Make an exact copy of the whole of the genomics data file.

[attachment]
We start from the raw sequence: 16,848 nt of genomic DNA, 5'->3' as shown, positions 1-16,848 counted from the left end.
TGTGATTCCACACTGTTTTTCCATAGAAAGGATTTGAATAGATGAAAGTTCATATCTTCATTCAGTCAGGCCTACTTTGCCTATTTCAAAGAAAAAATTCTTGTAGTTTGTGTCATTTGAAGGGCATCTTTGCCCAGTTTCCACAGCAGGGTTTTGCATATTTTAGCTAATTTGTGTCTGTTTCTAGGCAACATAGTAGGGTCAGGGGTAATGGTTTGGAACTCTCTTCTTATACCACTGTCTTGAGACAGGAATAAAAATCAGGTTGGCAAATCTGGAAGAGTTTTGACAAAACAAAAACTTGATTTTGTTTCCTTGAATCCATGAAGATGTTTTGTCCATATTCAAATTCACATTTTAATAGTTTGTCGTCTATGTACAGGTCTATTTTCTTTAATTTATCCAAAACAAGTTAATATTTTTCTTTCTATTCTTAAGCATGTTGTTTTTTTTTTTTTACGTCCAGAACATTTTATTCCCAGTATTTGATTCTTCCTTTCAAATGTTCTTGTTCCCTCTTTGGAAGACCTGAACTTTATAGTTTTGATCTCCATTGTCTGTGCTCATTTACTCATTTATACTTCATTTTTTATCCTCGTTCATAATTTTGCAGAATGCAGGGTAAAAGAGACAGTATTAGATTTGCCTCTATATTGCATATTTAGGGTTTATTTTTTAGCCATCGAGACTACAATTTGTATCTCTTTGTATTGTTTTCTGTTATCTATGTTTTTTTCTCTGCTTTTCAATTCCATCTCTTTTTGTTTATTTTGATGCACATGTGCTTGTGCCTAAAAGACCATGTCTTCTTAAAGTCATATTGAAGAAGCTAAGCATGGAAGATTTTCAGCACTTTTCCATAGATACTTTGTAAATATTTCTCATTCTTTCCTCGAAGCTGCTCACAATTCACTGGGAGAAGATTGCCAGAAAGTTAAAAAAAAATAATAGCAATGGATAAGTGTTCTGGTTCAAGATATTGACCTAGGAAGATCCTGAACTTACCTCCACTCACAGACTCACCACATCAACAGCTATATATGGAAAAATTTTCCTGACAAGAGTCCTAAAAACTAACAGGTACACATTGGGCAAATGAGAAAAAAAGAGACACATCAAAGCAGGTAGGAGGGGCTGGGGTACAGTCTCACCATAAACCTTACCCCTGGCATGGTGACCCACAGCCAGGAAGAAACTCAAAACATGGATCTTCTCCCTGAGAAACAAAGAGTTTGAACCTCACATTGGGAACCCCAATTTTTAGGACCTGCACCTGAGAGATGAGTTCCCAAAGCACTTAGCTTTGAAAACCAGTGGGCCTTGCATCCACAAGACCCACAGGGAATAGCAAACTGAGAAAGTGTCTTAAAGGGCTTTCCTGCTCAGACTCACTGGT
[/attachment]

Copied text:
We start from the raw sequence: 16,848 nt of genomic DNA, 5'->3' as shown, positions 1-16,848 counted from the left end.
TGTGATTCCACACTGTTTTTCCATAGAAAGGATTTGAATAGATGAAAGTTCATATCTTCATTCAGTCAGGCCTACTTTGCCTATTTCAAAGAAAAAATTCTTGTAGTTTGTGTCATTTGAAGGGCATCTTTGCCCAGTTTCCACAGCAGGGTTTTGCATATTTTAGCTAATTTGTGTCTGTTTCTAGGCAACATAGTAGGGTCAGGGGTAATGGTTTGGAACTCTCTTCTTATACCACTGTCTTGAGACAGGAATAAAAATCAGGTTGGCAAATCTGGAAGAGTTTTGACAAAACAAAAACTTGATTTTGTTTCCTTGAATCCATGAAGATGTTTTGTCCATATTCAAATTCACATTTTAATAGTTTGTCGTCTATGTACAGGTCTATTTTCTTTAATTTATCCAAAACAAGTTAATATTTTTCTTTCTATTCTTAAGCATGTTGTTTTTTTTTTTTTACGTCCAGAACATTTTATTCCCAGTATTTGATTCTTCCTTTCAAATGTTCTTGTTCCCTCTTTGGAAGACCTGAACTTTATAGTTTTGATCTCCATTGTCTGTGCTCATTTACTCATTTATACTTCATTTTTTATCCTCGTTCATAATTTTGCAGAATGCAGGGTAAAAGAGACAGTATTAGATTTGCCTCTATATTGCATATTTAGGGTTTATTTTTTAGCCATCGAGACTACAATTTGTATCTCTTTGTATTGTTTTCTGTTATCTATGTTTTTTTCTCTGCTTTTCAATTCCATCTCTTTTTGTTTATTTTGATGCACATGTGCTTGTGCCTAAAAGACCATGTCTTCTTAAAGTCATATTGAAGAAGCTAAGCATGGAAGATTTTCAGCACTTTTCCATAGATACTTTGTAAATATTTCTCATTCTTTCCTCGAAGCTGCTCACAATTCACTGGGAGAAGATTGCCAGAAAGTTAAAAAAAAATAATAGCAATGGATAAGTGTTCTGGTTCAAGATATTGACCTAGGAAGATCCTGAACTTACCTCCACTCACAGACTCACCACATCAACAGCTATATATGGAAAAATTTTCCTGACAAGAGTCCTAAAAACTAACAGGTACACATTGGGCAAATGAGAAAAAAAGAGACACATCAAAGCAGGTAGGAGGGGCTGGGGTACAGTCTCACCATAAACCTTACCCCTGGCATGGTGACCCACAGCCAGGAAGAAACTCAAAACATGGATCTTCTCCCTGAGAAACAAAGAGTTTGAACCTCACATTGGGAACCCCAATTTTTAGGACCTGCACCTGAGAGATGAGTTCCCAAAGCACTTAGCTTTGAAAACCAGTGGGCCTTGCATCCACAAGACCCACAGGGAATAGCAAACTGAGAAAGTGTCTTAAAGGGCTTTCCTGCTCAGACTCACTGGT